This is a guest post by Ed Zitron, founder and CEO of EZPR.
Though I’ve been called many things, such as a jerk and a fool, I am intimately aware that for the last three years, if not more, my website has sucked, as has my general brand presence.
Now, I hate phrases like “brand presence,” but if you compared my old site to my new site, and my old domain to my new domain, I was a step or eleven behind my competitors. Despite EZPR having Fortune 50-500 clients, huge companies people actually know about and such, we had a web presence of the sort you’d expect from a Midwestern dog breeder.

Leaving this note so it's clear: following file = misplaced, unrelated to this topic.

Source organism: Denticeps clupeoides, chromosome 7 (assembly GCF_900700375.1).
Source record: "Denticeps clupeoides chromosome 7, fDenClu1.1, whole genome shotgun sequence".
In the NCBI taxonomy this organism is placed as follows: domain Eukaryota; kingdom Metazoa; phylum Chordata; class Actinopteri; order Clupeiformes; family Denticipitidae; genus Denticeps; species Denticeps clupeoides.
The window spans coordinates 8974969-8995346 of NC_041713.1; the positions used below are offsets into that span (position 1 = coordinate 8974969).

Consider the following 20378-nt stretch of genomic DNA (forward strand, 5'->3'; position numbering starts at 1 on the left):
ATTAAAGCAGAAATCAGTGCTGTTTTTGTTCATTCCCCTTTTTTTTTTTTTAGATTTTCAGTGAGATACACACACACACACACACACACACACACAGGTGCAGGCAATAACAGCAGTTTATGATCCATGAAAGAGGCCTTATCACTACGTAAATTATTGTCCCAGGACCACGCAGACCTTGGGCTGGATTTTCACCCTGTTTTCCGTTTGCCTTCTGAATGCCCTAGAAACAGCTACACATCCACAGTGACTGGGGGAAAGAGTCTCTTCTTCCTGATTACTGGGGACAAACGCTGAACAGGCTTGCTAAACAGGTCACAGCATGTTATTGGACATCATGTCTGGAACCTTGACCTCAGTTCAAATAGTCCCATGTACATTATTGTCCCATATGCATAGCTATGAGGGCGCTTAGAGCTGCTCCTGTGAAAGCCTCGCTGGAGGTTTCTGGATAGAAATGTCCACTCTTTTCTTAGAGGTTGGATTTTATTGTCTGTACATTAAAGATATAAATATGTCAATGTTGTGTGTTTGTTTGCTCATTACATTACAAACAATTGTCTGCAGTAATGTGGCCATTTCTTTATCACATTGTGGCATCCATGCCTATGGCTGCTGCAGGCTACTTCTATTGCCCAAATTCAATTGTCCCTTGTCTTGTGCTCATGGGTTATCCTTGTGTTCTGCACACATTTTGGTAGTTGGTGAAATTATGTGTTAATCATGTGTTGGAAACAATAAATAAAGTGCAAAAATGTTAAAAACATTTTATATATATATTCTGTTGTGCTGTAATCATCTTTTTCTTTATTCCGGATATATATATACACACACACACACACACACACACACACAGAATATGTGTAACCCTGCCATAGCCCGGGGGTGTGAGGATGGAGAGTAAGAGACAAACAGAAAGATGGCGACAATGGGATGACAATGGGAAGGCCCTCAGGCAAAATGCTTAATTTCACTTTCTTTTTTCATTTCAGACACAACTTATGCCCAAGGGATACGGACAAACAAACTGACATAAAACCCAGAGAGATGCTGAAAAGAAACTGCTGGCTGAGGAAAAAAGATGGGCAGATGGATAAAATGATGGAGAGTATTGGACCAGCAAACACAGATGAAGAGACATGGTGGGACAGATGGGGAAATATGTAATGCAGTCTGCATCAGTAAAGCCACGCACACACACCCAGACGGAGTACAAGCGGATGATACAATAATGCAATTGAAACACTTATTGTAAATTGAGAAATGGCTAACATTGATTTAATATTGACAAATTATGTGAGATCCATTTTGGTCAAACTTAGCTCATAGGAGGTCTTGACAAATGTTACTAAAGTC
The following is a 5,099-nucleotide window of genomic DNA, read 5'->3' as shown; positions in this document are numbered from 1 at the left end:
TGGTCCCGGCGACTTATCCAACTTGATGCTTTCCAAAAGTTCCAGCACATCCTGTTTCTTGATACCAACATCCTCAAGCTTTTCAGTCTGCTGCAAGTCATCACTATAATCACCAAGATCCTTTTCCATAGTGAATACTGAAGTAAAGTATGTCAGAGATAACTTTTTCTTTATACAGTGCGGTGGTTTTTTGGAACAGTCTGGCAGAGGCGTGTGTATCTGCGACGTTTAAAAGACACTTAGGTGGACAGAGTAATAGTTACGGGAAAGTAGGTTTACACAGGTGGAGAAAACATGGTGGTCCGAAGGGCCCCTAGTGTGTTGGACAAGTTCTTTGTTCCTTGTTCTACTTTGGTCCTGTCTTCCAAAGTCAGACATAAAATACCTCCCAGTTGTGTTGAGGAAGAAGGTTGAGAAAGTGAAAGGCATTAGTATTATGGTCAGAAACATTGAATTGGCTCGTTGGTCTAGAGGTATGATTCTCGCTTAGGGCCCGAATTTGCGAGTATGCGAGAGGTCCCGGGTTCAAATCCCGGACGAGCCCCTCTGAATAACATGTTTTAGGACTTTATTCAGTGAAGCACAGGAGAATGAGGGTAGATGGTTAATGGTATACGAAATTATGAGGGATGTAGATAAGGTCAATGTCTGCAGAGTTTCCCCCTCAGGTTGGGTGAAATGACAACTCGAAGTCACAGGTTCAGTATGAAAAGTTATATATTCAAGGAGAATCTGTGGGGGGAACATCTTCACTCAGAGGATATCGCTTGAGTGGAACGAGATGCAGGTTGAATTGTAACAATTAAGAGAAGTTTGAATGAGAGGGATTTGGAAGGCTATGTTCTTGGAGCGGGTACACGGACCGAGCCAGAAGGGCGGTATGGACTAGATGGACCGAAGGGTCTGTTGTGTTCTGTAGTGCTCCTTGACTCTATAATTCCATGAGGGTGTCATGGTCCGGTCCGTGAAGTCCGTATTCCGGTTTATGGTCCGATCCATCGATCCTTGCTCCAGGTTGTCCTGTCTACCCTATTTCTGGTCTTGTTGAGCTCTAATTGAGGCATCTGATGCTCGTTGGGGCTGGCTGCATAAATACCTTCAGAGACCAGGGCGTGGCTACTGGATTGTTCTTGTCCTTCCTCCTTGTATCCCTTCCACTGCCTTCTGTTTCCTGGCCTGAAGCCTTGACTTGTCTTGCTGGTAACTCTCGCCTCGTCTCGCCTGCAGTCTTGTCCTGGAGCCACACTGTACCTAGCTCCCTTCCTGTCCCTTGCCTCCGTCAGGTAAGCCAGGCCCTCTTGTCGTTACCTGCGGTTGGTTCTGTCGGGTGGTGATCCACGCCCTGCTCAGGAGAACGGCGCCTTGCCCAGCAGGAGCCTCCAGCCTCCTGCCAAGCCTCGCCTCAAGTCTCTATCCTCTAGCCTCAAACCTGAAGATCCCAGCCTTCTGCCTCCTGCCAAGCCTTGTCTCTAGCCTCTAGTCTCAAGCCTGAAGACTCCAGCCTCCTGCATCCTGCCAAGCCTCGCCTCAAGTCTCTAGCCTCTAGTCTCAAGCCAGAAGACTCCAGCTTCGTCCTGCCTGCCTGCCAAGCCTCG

The big issue we have is that we compete on contracts with much, much larger agencies by doing things like actually getting results and being good at our jobs or something. However, they have real websites that aren’t garbage. Our PowerPoints weren’t great either. Neither were our presentation documents. We hadn’t really needed them, but I wanted them as we got bigger.
To give you some clarity, I’ve found in retrospect that we lost out on a few deals, and nearly lost deals, because of our old website.
So, here’s what I learned along the way.
Lose the hyphen, get a good domain.
Every agency seems to have a domain that’s somethingcomms or somethingPR or somethingbranding. Real world companies have their name dot com. That’s what I wanted. It looks professional. It looks “real.” Except I had a four-letter domain.